Frequently Asked Questions About Federal Appeals and Oberheiden P.C.

Why Doesn’t an Appeal Lead to a New Trial?

 

If the appeals court conducted a brand new trial, with a new jury and a rehashing of the testimony from the District Court’s trial, it could create a conflicting result due to nothing other than the jury believing different witnesses. This would not solve anything, and would just take up large amounts of the judiciary’s time and resources.

Instead, the appellate courts largely adopt the factual determinations of the trial court so they can revisit only a small slice of the case that is still at issue.

What Reputation Does the Ninth Circuit Have for Criminal Appeals?

 

The Ninth Circuit is widely regarded as the most liberal of all of the 13 appellate courts in the federal system. For criminal defendants, this is extremely good news. Liberal appellate judges take civil rights seriously and do not care much for being seen as a “hard on crime” judge. This means they are more likely to adopt expansive views of the Constitutional provisions that protect criminal defendants from government overreach, like the Fourth, Fifth, Sixth, and Eight Amendments.

Why Should I Entrust My Appeal to Oberheiden P.C.?

 

There are two main reasons why you should consider hiring Oberheiden P.C. to handle your appeal in Phoenix, Arizona.

First, our attorneys have extensive experience in federal courthouses across the country, including the District Court of Arizona, the Ninth Circuit, and the Supreme Court. Our lawyers have experience defending federal criminal defendants from serious charges of wrongdoing. Many of our attorneys also have years of experience prosecuting these same cases for the federal government, giving them invaluable insight on how the prosecutors in your case are likely to proceed.

Second, unlike in other appellate law firms, the lawyers with the experience that we tout are the same ones that are going to represent you throughout your case. We do not have junior associates who will handle the majority of your defense work. This is something that sets us apart from many other defense law firms.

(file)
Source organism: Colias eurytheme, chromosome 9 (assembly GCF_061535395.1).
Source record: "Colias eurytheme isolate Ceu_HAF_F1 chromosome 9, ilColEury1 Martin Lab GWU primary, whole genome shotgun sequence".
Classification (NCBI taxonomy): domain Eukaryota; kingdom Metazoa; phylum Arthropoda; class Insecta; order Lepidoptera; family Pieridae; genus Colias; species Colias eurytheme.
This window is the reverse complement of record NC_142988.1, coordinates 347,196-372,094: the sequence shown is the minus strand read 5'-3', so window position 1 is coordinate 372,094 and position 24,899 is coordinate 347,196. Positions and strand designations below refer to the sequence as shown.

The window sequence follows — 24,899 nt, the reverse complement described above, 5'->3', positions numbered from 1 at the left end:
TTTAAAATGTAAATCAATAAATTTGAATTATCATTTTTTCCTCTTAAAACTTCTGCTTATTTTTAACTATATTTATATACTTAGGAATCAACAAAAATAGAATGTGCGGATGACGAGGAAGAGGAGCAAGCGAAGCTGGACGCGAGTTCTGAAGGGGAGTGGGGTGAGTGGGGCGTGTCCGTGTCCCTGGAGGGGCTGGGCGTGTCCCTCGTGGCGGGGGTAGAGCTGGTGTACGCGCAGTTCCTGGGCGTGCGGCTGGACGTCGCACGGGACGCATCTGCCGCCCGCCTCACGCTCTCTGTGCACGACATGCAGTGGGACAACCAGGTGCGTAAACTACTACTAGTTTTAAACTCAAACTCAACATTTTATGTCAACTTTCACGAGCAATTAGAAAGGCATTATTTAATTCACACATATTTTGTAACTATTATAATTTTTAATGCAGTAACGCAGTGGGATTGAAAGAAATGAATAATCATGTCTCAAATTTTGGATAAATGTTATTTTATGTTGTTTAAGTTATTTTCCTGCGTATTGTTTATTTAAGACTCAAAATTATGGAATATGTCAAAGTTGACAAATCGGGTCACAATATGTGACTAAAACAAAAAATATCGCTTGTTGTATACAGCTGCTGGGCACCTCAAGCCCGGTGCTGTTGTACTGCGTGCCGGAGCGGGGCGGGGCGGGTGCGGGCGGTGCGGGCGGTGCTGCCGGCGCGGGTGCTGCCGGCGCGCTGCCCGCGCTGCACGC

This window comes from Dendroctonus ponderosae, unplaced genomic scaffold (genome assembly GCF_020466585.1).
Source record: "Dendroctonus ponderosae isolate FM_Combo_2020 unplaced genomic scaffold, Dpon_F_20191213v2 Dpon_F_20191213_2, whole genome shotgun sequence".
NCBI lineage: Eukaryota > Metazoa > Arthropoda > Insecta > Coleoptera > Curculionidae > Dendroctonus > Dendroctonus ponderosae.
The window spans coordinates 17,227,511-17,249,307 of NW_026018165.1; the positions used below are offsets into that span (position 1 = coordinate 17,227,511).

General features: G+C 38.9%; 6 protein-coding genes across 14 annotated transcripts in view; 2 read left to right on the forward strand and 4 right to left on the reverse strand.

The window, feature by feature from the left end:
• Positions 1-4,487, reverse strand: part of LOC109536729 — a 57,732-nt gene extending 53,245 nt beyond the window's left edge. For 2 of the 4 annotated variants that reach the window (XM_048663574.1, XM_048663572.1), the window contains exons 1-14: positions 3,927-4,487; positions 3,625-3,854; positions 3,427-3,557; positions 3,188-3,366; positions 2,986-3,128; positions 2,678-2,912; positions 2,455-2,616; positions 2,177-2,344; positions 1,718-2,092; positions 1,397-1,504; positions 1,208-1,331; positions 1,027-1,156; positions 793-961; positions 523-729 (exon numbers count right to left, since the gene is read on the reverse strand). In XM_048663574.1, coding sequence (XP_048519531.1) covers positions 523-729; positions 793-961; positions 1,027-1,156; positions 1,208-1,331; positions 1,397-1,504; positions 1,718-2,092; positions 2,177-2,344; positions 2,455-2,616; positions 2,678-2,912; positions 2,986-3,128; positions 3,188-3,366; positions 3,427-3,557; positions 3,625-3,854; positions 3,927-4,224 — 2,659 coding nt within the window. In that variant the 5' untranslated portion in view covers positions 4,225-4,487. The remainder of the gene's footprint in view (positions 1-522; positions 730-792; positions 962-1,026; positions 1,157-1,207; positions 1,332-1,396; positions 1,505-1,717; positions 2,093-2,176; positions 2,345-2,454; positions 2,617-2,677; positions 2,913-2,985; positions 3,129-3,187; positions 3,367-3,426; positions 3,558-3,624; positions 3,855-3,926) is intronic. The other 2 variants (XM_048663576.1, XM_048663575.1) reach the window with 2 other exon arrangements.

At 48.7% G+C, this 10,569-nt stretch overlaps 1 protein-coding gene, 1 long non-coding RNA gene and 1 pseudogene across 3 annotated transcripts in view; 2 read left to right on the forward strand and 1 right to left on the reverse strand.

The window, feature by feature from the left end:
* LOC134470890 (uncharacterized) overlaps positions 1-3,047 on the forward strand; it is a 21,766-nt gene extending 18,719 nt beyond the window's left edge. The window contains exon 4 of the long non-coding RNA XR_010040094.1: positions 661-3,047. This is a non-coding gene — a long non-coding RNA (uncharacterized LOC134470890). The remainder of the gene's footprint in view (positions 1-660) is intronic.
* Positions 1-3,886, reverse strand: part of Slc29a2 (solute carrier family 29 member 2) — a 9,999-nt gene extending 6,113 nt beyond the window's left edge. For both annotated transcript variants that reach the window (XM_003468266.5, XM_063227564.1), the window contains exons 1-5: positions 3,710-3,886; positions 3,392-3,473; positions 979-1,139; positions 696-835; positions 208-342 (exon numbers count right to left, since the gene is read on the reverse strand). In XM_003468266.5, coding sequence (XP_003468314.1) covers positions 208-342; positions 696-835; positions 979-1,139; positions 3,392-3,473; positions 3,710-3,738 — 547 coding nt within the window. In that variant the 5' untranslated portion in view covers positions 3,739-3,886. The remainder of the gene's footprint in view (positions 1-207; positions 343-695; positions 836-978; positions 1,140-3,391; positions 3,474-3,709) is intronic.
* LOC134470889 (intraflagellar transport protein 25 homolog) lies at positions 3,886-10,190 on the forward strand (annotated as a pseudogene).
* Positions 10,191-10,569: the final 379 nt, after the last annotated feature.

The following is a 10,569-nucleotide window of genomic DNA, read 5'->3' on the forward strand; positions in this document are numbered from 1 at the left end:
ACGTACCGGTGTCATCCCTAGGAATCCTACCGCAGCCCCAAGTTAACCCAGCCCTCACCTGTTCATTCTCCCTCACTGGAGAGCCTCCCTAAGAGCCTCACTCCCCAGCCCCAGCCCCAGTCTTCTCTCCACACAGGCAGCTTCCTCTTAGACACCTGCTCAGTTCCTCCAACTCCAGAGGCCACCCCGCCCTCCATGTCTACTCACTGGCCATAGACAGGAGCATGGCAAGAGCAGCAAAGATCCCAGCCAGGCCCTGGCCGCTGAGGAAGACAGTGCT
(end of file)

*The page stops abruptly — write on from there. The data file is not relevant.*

Why Doesn’t Oberheiden P.C. Call Itself the Top Federal Appeals Law Firm in the Country?

 

Because we prefer to let our track record of success do the talking for us. Our experienced lawyers have provided legal representation at both the trial and the appellate levels that have left our clients extremely satisfied with the results. Many of them have left great reviews about the abilities of Oberheiden P.C. to get the outcome that they wanted from their federal criminal appeal.


Contact Oberheiden P.C. Today for Help in Phoenix, Arizona

Appealing an adverse outcome in a federal criminal trial is essential. The penalties that you can face for a conviction are frequently life-altering, with prison sentences easily running over 10 years.

However, appealing your case is a decision that you must make quickly. Under the Federal Rules of Appellate Procedure, Rule 4(b)(1)(A), you only have 14 days to file a Notice of Appeal after a criminal case with the District Court that convicted you. Call the federal appeals lawyers at Oberheiden P.C. at (888) 680-1745 or contact them online immediately to get started on your appeal.

Why Clients Trust Oberheiden P.C.

  • 2,000+ Cases Won
  • Available Nights & Weekends
  • Experienced Trial Attorneys
  • Former Department of Justice Trial Attorney
  • Former Federal Prosecutors, U.S. Attorney’s Office
  • Former Agents from FBI, OIG, DEA
  • Serving Clients Nationwide
Email Us 888-680-1745 866-781-9539